METRONOME is both the most straightforward (as well as the most difficult) of Stephanie Barber's films. It is very dear to the filmmaker's heart. The soundtrack of a radio play is off-set by the intractable images of "spaces." The former seems to balance precariously between kitsch and true heart-rending emotion and the latter references the asceticism of seventies minimalism (in experimental film) with the impenetrable intellectualism becoming increasingly moving as the film progresses. The marriage of these two elements is an odd tension: the tale of the play, the threat of limb extraction, asks the necessity of "whole and what the elements are which compose complete."
Having just returned from a mission to Mars, Commander Ross isn't exactly himself. He's slowly becoming a terrifying alien entity with one goal -- to procreate with human women! When countless women suffer gruesome deaths after bearing half-alien offspring, scientist Laura Baker and hired assassin Press Lennox use Eve, a more tempered alien clone, to find Ross and his brood.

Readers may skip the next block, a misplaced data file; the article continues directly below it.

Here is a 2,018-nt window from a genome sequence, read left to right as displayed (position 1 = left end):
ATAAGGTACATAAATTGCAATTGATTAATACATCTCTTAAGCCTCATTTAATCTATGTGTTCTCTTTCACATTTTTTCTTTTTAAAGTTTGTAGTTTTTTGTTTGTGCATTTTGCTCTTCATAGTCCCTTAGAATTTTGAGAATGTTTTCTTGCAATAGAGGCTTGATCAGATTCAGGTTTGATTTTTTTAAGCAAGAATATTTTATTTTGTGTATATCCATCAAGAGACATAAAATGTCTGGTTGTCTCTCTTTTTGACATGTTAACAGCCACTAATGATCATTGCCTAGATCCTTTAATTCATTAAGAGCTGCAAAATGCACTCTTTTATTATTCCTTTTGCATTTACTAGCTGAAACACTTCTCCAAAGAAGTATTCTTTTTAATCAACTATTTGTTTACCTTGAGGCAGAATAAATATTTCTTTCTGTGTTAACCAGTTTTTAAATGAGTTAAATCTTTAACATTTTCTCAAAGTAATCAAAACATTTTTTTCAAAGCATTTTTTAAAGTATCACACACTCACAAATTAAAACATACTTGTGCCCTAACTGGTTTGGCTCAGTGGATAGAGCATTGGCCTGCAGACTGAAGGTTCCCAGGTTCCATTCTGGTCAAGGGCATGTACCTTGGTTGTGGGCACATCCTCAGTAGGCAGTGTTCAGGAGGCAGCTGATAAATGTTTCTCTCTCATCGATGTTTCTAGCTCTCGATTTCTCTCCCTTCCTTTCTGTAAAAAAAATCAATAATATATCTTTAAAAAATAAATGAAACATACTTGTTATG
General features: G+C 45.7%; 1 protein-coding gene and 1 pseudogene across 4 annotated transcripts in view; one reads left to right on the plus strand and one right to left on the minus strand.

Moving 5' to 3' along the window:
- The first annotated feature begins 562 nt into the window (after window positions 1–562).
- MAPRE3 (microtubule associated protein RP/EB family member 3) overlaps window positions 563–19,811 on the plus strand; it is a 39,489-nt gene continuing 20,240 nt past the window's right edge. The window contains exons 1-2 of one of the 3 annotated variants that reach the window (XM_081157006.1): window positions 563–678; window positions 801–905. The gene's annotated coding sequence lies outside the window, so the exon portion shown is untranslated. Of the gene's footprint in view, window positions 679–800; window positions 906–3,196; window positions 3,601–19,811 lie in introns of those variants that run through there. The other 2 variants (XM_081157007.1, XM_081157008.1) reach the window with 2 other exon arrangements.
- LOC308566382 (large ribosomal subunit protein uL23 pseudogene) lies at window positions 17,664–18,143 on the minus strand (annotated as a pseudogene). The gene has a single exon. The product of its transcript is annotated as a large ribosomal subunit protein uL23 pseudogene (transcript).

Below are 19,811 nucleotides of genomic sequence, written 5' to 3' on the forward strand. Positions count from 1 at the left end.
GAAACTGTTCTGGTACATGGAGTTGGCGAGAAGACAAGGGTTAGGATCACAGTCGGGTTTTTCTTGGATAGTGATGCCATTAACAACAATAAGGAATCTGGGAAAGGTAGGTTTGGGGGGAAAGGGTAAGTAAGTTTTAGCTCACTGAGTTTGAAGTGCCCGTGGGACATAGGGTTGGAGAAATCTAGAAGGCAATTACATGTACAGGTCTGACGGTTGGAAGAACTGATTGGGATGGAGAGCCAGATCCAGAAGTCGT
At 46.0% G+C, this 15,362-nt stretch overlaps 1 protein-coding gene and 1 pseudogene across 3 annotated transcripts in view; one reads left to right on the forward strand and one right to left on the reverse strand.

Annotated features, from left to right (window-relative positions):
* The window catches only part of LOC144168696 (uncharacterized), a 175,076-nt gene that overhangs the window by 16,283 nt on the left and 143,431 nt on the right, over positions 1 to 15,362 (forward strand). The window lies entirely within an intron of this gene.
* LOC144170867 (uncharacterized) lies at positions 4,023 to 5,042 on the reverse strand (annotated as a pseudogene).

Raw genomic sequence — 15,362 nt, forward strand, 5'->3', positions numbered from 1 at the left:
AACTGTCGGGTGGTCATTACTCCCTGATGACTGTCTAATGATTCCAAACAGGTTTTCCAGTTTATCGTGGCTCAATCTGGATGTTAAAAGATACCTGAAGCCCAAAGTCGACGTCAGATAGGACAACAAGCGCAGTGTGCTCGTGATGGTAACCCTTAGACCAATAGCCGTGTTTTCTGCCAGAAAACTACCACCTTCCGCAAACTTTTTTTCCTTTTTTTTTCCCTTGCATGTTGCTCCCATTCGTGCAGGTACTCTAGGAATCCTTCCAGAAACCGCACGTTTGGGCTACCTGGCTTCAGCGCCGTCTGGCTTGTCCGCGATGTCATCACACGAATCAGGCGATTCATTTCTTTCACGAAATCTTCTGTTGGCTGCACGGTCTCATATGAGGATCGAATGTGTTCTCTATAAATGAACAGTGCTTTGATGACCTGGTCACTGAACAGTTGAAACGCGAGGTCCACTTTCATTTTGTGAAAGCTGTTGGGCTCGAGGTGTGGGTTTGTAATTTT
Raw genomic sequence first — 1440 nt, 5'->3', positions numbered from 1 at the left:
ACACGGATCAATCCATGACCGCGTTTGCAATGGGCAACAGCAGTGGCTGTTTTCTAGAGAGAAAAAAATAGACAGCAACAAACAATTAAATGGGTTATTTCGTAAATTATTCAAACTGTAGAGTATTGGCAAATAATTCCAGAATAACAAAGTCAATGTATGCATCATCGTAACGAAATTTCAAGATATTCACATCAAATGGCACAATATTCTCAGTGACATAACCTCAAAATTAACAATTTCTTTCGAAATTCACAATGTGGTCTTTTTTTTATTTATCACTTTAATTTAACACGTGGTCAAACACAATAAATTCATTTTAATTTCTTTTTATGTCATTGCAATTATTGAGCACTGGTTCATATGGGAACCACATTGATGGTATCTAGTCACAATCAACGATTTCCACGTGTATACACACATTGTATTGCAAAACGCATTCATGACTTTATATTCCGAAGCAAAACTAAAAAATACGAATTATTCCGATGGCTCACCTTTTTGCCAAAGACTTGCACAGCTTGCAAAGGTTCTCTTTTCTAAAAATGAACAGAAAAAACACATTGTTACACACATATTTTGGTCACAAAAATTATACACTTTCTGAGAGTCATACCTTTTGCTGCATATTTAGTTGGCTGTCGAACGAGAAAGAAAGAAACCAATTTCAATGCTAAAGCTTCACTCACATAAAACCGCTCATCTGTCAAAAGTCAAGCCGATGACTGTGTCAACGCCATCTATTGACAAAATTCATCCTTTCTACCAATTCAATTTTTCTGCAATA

When guardian angel Seth -- who invisibly watches over the citizens of Los Angeles -- becomes captivated by Maggie, a strong-willed heart surgeon, he ponders trading in his pure, otherworldly existence for a mortal life with his beloved.
In the combustible action franchise's final installment, maverick detectives Martin Riggs and Roger Murtaugh square off against Asian mobster Wah Sing Ku, who's up to his neck in slave trading and counterfeit currency.